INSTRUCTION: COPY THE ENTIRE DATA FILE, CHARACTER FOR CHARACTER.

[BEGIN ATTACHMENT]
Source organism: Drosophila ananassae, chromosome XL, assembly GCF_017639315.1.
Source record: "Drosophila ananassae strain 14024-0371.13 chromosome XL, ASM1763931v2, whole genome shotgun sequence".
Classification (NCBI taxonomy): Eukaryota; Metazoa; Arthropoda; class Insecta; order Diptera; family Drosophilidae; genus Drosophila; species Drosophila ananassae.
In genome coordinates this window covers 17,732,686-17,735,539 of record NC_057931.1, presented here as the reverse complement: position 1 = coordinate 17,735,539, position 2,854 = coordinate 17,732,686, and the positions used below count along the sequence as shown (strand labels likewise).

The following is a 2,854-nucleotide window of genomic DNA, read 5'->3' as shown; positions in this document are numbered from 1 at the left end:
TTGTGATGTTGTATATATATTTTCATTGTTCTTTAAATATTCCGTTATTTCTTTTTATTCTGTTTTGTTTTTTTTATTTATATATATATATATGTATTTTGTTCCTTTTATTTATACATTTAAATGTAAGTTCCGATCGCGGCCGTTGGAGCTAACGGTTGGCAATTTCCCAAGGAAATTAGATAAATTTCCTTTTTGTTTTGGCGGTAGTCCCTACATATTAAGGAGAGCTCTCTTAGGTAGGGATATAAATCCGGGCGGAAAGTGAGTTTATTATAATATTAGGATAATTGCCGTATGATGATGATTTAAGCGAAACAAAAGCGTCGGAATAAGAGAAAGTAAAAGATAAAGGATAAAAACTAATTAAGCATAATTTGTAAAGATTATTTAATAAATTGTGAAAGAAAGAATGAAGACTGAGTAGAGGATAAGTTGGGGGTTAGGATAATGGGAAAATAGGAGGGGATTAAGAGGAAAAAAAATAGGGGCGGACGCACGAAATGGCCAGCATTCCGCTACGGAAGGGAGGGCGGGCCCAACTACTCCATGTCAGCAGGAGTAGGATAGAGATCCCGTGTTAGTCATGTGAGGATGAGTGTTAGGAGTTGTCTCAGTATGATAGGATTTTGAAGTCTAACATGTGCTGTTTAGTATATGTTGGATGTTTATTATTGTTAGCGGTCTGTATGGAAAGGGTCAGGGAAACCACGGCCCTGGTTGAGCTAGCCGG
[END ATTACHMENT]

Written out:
Source organism: Drosophila ananassae, chromosome XL, assembly GCF_017639315.1.
Source record: "Drosophila ananassae strain 14024-0371.13 chromosome XL, ASM1763931v2, whole genome shotgun sequence".
Classification (NCBI taxonomy): Eukaryota; Metazoa; Arthropoda; class Insecta; order Diptera; family Drosophilidae; genus Drosophila; species Drosophila ananassae.
In genome coordinates this window covers 17,732,686-17,735,539 of record NC_057931.1, presented here as the reverse complement: position 1 = coordinate 17,735,539, position 2,854 = coordinate 17,732,686, and the positions used below count along the sequence as shown (strand labels likewise).

The following is a 2,854-nucleotide window of genomic DNA, read 5'->3' as shown; positions in this document are numbered from 1 at the left end:
TTGTGATGTTGTATATATATTTTCATTGTTCTTTAAATATTCCGTTATTTCTTTTTATTCTGTTTTGTTTTTTTTATTTATATATATATATATGTATTTTGTTCCTTTTATTTATACATTTAAATGTAAGTTCCGATCGCGGCCGTTGGAGCTAACGGTTGGCAATTTCCCAAGGAAATTAGATAAATTTCCTTTTTGTTTTGGCGGTAGTCCCTACATATTAAGGAGAGCTCTCTTAGGTAGGGATATAAATCCGGGCGGAAAGTGAGTTTATTATAATATTAGGATAATTGCCGTATGATGATGATTTAAGCGAAACAAAAGCGTCGGAATAAGAGAAAGTAAAAGATAAAGGATAAAAACTAATTAAGCATAATTTGTAAAGATTATTTAATAAATTGTGAAAGAAAGAATGAAGACTGAGTAGAGGATAAGTTGGGGGTTAGGATAATGGGAAAATAGGAGGGGATTAAGAGGAAAAAAAATAGGGGCGGACGCACGAAATGGCCAGCATTCCGCTACGGAAGGGAGGGCGGGCCCAACTACTCCATGTCAGCAGGAGTAGGATAGAGATCCCGTGTTAGTCATGTGAGGATGAGTGTTAGGAGTTGTCTCAGTATGATAGGATTTTGAAGTCTAACATGTGCTGTTTAGTATATGTTGGATGTTTATTATTGTTAGCGGTCTGTATGGAAAGGGTCAGGGAAACCACGGCCCTGGTTGAGCTAGCCGG